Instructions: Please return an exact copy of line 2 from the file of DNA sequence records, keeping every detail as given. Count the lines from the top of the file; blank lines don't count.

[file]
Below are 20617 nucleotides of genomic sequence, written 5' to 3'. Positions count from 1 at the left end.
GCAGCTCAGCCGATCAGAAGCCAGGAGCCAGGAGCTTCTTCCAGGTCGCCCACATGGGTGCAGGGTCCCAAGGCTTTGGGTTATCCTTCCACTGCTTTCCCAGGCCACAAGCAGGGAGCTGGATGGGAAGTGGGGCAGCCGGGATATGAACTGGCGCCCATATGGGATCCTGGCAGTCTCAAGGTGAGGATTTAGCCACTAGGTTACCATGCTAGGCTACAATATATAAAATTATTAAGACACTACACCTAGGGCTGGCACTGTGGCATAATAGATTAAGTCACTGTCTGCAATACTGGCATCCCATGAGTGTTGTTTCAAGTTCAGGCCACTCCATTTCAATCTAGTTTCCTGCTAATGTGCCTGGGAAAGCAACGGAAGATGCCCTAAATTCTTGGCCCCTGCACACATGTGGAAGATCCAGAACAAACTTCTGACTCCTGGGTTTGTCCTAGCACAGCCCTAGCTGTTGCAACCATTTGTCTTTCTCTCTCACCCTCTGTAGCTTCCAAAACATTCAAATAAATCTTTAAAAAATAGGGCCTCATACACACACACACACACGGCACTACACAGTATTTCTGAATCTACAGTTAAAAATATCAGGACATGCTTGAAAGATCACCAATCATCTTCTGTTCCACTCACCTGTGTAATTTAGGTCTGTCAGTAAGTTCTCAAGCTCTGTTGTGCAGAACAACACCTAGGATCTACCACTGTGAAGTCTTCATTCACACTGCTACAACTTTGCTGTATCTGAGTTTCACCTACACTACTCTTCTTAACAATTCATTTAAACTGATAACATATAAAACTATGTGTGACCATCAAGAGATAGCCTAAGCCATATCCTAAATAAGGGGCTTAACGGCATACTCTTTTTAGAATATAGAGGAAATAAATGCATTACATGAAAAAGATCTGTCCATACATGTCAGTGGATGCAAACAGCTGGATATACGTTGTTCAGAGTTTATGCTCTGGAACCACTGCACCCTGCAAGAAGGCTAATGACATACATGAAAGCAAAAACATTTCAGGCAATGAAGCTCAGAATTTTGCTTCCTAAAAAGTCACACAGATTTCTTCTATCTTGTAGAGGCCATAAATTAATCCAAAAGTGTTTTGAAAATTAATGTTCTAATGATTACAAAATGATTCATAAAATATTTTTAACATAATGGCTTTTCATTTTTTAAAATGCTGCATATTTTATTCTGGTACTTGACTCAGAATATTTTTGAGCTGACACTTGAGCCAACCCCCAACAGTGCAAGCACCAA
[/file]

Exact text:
GCAGCTCAGCCGATCAGAAGCCAGGAGCCAGGAGCTTCTTCCAGGTCGCCCACATGGGTGCAGGGTCCCAAGGCTTTGGGTTATCCTTCCACTGCTTTCCCAGGCCACAAGCAGGGAGCTGGATGGGAAGTGGGGCAGCCGGGATATGAACTGGCGCCCATATGGGATCCTGGCAGTCTCAAGGTGAGGATTTAGCCACTAGGTTACCATGCTAGGCTACAATATATAAAATTATTAAGACACTACACCTAGGGCTGGCACTGTGGCATAATAGATTAAGTCACTGTCTGCAATACTGGCATCCCATGAGTGTTGTTTCAAGTTCAGGCCACTCCATTTCAATCTAGTTTCCTGCTAATGTGCCTGGGAAAGCAACGGAAGATGCCCTAAATTCTTGGCCCCTGCACACATGTGGAAGATCCAGAACAAACTTCTGACTCCTGGGTTTGTCCTAGCACAGCCCTAGCTGTTGCAACCATTTGTCTTTCTCTCTCACCCTCTGTAGCTTCCAAAACATTCAAATAAATCTTTAAAAAATAGGGCCTCATACACACACACACACACGGCACTACACAGTATTTCTGAATCTACAGTTAAAAATATCAGGACATGCTTGAAAGATCACCAATCATCTTCTGTTCCACTCACCTGTGTAATTTAGGTCTGTCAGTAAGTTCTCAAGCTCTGTTGTGCAGAACAACACCTAGGATCTACCACTGTGAAGTCTTCATTCACACTGCTACAACTTTGCTGTATCTGAGTTTCACCTACACTACTCTTCTTAACAATTCATTTAAACTGATAACATATAAAACTATGTGTGACCATCAAGAGATAGCCTAAGCCATATCCTAAATAAGGGGCTTAACGGCATACTCTTTTTAGAATATAGAGGAAATAAATGCATTACATGAAAAAGATCTGTCCATACATGTCAGTGGATGCAAACAGCTGGATATACGTTGTTCAGAGTTTATGCTCTGGAACCACTGCACCCTGCAAGAAGGCTAATGACATACATGAAAGCAAAAACATTTCAGGCAATGAAGCTCAGAATTTTGCTTCCTAAAAAGTCACACAGATTTCTTCTATCTTGTAGAGGCCATAAATTAATCCAAAAGTGTTTTGAAAATTAATGTTCTAATGATTACAAAATGATTCATAAAATATTTTTAACATAATGGCTTTTCATTTTTTAAAATGCTGCATATTTTATTCTGGTACTTGACTCAGAATATTTTTGAGCTGACACTTGAGCCAACCCCCAACAGTGCAAGCACCAA